The Janus Conjunction.

Books  In a bizarre moment of clarity during The Janus Conjunction I realised why some of these novels are taking several weeks (or even months to finish) whilst others can be licked in a few hours.  Font size and line spacing.  Most of these books run to roughly two hundred and seventy pages, but the text within is far denser in some cases than others. It also explains by the epic previous book can be followed by a romp that apparently has the same physical length.

The titular phenomenon this time is a doomsday weapon born from the eclipse of three worlds, Janus Prime, Menda and their sun.  Once again, The Doctor is fighting against big cosmic forces and race histories, and y'know just for a change an evil meglomaniac.  The kind of pioneering colonists from Earth that Russell T Davies talks about all the time in interviews have crash landed and built a life on the planet Menda.  They were guarded by a group of mercenaries who in an apparent fit of boredom  used what appears to be a transmat to go to Janus Prime in an attempt to get back to Earth only to get stuck there, become infected with radiation sickness, inevitably go rogue.  Their leader Zemlar has gone mad and is attempting to kill everyone and everything, partly using the indigenous species - a race of spiders.  The Doctor and Sam drop into the middle of this situation and try and sort everything out whilst being captured and separated and all the things you'd expect.

The opening paragraph in which a soldier is chased through a forest by a giant spider-cyborg thing recalls uncomfortably War of the Daleks and I thought it would be another slog, but in the event this is a straightforward but nonetheless engrossing read.  Baxendale's prose style is simple and mostly functional; this does however seem to be an adopted approach so that when he turns on his descriptive power the effect is all the more shocking or surprising.  There is an excellent moment when the true horror of Zemlar radiation deterioration is revealed, the flesh dripping off his face.  The book is filled with these moments of body horror, with none of the effects of radiation sickness whitewashed.  By the end, Sam's skin is coming off in strips and  I defy anyone to not skip through the yuckier parts.

Zemlar is an enemy from the old school, a real Zaroff of a madman - Baxendale obviously had great fun writing his dialogue.  At one point, when it looks like all is lost he rants: 'I can't, Doctor.  I've already told you - it's too late. […] I make sure the spiderlings were used properly.  The control system is jammed.  Nothing, no one, can stop it now!' I added the exclamation mark.  He doesn't have any great aims - since he can't go back to Earth, he just wants to turn half the galaxy into a black hole.  Of the other guest characters the most vivid is Julya, the Mendan who becomes the Doctor's surrogate companion when Sam isn't around.  She reminded me somewhat of Ida from The Satan Pit, that kind of questioning wisdom and bravery.

Throughout the book the dialogue crackles.  The Doctor and Sam are particularly well drawn, the bluff of the former and the passion of the latter.  They're very content and relaxed and there are some lovely moments when the human chides the timelord when he's being particularly technobabbly (not unlike all the Spock talk from Rose in The Empty Child).  Neither really develops although their mutual devotion does seem to be becoming progressively deeper which is never a good sign.  My favourite Doctor moment is someway into the novel when the Doctor and Julya have found themselves on Zemlar's base and becomes apparent they're going to be locked up.  The Doctor says 'It's about time we were locked up' and you just know that this exactly what he wanted to happen.  Baxendale obviously has great warmth for both of the characters and it is to his credit that when he announces something very rotten about one of them it comes as a complete shock.  I actually shouted out loud 'You can't do that' when I read it but rest assured its all ok in the end.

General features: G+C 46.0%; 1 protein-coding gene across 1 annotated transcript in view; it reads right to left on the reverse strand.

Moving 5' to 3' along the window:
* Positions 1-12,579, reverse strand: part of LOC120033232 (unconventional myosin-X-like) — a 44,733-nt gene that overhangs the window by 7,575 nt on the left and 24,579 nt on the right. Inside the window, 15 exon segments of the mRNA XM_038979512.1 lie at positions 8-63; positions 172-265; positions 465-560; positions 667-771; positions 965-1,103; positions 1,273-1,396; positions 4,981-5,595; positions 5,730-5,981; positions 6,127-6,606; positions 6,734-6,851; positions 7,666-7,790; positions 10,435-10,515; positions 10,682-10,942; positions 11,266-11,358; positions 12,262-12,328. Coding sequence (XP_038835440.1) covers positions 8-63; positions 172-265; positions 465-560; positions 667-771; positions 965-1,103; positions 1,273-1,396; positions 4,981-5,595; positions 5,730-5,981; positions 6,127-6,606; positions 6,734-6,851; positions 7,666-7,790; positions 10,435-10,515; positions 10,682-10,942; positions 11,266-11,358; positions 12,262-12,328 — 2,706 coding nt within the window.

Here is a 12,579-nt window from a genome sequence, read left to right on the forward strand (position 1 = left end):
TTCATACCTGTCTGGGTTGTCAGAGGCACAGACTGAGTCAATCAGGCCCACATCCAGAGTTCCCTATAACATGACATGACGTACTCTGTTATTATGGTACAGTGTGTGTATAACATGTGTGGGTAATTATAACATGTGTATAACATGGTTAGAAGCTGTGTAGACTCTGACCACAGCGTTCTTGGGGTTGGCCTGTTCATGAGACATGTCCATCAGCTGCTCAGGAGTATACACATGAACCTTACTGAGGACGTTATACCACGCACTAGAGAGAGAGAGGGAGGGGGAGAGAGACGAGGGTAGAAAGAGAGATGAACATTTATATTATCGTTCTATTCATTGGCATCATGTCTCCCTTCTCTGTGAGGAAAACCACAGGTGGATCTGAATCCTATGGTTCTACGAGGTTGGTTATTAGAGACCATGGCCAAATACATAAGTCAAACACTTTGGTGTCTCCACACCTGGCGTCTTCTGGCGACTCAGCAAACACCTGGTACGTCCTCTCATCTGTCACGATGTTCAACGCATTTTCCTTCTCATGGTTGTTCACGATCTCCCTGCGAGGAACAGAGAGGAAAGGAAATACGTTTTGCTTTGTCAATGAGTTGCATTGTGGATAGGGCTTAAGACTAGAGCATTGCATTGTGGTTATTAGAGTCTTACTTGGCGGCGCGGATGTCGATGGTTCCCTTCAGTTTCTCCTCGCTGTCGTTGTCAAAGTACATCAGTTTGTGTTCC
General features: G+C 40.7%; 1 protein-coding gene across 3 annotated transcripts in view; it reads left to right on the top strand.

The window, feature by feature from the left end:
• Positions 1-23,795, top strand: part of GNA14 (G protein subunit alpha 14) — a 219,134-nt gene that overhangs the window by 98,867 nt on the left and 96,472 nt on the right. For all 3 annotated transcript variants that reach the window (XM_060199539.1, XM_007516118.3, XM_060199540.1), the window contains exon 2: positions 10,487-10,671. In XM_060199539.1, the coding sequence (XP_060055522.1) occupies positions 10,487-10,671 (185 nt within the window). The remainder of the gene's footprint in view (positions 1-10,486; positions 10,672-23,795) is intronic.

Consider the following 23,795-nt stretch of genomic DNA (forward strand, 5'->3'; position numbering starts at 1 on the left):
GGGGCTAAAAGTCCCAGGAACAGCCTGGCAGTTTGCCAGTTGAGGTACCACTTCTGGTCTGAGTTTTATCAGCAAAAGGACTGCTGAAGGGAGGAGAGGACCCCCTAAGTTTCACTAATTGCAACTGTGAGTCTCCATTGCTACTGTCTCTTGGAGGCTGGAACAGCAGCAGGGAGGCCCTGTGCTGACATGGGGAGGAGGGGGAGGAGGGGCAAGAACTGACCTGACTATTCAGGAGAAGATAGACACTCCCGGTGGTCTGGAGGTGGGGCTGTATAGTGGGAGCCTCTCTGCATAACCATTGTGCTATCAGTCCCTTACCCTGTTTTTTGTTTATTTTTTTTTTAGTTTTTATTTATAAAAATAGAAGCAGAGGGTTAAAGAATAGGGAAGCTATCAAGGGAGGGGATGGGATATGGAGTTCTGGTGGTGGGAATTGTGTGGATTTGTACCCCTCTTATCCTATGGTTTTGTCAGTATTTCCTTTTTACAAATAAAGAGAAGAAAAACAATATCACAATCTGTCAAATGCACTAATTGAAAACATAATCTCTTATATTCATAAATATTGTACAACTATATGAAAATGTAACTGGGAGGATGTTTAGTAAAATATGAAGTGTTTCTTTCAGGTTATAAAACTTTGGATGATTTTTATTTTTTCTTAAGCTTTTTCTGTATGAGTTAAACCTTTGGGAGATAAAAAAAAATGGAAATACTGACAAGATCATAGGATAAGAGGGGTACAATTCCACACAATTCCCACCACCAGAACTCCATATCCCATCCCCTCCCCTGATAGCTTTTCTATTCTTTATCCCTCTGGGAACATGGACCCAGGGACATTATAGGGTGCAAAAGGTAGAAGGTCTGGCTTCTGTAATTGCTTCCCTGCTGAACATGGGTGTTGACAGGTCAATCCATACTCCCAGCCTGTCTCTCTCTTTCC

If there's a tiny criticism, it's that the book doesn't really do much that couldn't be done on a television budget.  Well actually that's not totally fair -- when the giant spiders are attacking the action is cross between Eight Legged Freaks and Starship Troopers -- but very few actual locations are used and considering the number of colonists who are supposed to at risk we only meet a handful of them and they come across as a bit bland.  But some writers have come a cropper in the past with introducing too many characters with irrelevant stories and it's perhaps it's good that Baxendale has streamlined such things as much as possible.

So all in all a very pleasant surprise.  Unlike Kursaal which appeared directly after Alien Bodies and somehow through its sheer dullness managed to undo some of the magic, The Janus Conjunction is exactly what you need after the mind bending frolics of The Scarlett Empress.  It's quite jarring in the arc infested waters of nu-Who for the events of the previous book not to get a mention, but these were still the days when the BBC were trying to attract a wide audience for the books and they needed to be as stand-alone as possible.  I'm already glancing through the next book, Beltempest, and the line spacing is even wider, the text even larger and the pagination even shorter.  See you in a couple of hours ...

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